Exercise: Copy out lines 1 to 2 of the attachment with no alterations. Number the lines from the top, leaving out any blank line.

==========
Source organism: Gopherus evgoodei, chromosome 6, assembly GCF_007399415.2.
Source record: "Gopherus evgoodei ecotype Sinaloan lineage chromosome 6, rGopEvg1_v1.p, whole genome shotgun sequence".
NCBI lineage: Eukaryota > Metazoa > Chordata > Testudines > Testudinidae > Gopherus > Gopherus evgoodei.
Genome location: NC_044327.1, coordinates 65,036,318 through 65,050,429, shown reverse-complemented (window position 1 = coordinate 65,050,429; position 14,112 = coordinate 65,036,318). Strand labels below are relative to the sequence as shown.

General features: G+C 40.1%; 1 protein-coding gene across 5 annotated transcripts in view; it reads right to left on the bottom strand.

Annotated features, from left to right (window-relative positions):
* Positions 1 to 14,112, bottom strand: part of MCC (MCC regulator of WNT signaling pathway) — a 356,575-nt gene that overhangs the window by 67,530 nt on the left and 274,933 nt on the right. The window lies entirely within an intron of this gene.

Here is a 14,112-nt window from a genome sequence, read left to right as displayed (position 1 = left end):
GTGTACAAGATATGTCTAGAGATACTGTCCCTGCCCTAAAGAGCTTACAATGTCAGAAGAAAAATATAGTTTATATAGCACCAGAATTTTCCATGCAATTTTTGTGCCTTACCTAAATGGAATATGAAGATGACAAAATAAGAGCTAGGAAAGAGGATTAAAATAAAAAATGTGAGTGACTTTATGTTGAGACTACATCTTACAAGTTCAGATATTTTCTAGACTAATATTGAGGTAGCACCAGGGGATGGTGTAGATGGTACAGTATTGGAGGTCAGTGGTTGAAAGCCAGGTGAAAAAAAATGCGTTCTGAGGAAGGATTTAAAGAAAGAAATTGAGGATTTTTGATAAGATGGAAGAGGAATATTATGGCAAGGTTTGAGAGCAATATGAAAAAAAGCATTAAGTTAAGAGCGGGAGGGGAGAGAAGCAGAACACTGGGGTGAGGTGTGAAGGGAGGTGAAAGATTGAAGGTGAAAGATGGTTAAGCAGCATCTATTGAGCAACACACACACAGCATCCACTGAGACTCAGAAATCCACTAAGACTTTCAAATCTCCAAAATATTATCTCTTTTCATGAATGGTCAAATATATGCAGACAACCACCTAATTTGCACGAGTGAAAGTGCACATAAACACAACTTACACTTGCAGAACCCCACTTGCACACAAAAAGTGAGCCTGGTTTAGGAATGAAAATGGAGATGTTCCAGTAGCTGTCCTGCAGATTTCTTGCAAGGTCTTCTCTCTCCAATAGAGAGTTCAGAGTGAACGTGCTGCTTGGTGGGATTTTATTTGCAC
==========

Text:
Source organism: Gopherus evgoodei, chromosome 6, assembly GCF_007399415.2.
Source record: "Gopherus evgoodei ecotype Sinaloan lineage chromosome 6, rGopEvg1_v1.p, whole genome shotgun sequence".